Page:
The European Parliament has voted in favour of tougher CO2 targets for new cars.
The EU Commission recommended that new cars emit 30% less CO2 by 2030, but MEPs on the Parliament's Environment Committee wanted the target increased to 45%.
In the end, MEPs backed a compromise to set the target at 40% less emissions by 2030.
Sinn Féin MEP Lynn Boylan, who sits on the committee, welcomed the move towards tougher CO2 targets.
"It will make a huge difference. We know that transport is a big part of emissions," she said.
Ms Boylan also called for member states to show political will on climate change initiatives.
"It comes down to political will. We don't have time to waste on climate change, " she said.
Fine Gael MEP Sean Kelly also welcomed the move, saying the car industry can adapt quickly.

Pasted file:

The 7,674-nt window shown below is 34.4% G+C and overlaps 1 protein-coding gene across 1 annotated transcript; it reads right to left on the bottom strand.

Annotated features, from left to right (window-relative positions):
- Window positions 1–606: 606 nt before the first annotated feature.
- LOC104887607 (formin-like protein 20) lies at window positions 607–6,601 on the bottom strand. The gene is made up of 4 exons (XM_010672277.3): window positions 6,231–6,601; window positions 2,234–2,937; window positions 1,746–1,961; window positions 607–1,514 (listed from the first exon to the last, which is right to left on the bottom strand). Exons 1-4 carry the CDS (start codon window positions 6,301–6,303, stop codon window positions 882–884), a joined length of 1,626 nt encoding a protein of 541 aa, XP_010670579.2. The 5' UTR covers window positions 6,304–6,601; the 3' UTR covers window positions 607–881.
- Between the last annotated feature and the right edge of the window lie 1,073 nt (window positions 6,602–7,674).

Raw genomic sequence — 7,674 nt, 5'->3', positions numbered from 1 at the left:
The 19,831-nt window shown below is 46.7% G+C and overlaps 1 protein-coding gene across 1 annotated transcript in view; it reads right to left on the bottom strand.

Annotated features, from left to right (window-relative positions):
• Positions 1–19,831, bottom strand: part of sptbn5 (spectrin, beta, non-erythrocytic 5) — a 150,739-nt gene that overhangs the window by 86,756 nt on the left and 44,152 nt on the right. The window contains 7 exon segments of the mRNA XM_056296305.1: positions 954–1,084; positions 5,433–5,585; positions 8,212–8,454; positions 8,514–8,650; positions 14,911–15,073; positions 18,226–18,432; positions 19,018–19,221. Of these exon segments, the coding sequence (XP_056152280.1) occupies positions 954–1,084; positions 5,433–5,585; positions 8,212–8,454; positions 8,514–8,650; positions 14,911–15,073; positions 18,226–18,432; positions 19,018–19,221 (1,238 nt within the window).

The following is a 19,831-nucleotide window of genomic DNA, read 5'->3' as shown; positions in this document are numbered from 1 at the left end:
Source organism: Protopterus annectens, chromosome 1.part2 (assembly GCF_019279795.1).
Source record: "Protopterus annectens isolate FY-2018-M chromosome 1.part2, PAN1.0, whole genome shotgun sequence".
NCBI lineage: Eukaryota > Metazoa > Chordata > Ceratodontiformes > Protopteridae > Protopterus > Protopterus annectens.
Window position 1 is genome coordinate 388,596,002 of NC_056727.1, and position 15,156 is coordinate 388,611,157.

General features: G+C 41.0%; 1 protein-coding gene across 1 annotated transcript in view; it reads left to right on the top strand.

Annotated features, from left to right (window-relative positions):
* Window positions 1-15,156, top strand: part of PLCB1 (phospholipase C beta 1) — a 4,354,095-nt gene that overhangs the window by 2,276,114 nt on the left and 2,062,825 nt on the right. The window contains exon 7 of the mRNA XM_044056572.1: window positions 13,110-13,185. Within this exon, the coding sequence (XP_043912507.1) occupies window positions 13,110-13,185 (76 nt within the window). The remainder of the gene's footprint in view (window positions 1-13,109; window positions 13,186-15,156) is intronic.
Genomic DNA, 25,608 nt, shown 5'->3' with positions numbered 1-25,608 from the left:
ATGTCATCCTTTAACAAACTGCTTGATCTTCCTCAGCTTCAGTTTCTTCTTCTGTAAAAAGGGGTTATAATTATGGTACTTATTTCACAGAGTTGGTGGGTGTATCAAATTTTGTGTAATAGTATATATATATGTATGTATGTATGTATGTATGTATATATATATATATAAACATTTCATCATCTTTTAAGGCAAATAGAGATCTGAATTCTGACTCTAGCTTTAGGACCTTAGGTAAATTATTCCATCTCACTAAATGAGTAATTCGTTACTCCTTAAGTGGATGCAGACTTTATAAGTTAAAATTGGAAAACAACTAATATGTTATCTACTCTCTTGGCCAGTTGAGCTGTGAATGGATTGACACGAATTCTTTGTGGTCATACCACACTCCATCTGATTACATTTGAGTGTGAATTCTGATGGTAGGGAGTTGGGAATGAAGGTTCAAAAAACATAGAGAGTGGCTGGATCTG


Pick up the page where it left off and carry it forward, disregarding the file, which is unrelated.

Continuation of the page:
He also acknowledged it would be difficult to get national governments to agree to the new target, in particular Germany which houses large car manufacturing.
"I expect there will be a compromise," Mr Kelly said.
However he added that it would now be closer to the target that the European Parliament has set.
The Director General of the Society of the Irish Motor Industry Alan Nolan said while the targets would be a challenge for manufacturers, they would ultimately lead to better environmental solutions for customers in a shorter timeframe.
"With car manufacturers focused on delivering cleaner transport at a faster rate than previously planned, as a result of this vote, we should be in a position to deliver even better environmental solutions earlier than would otherwise have been possible."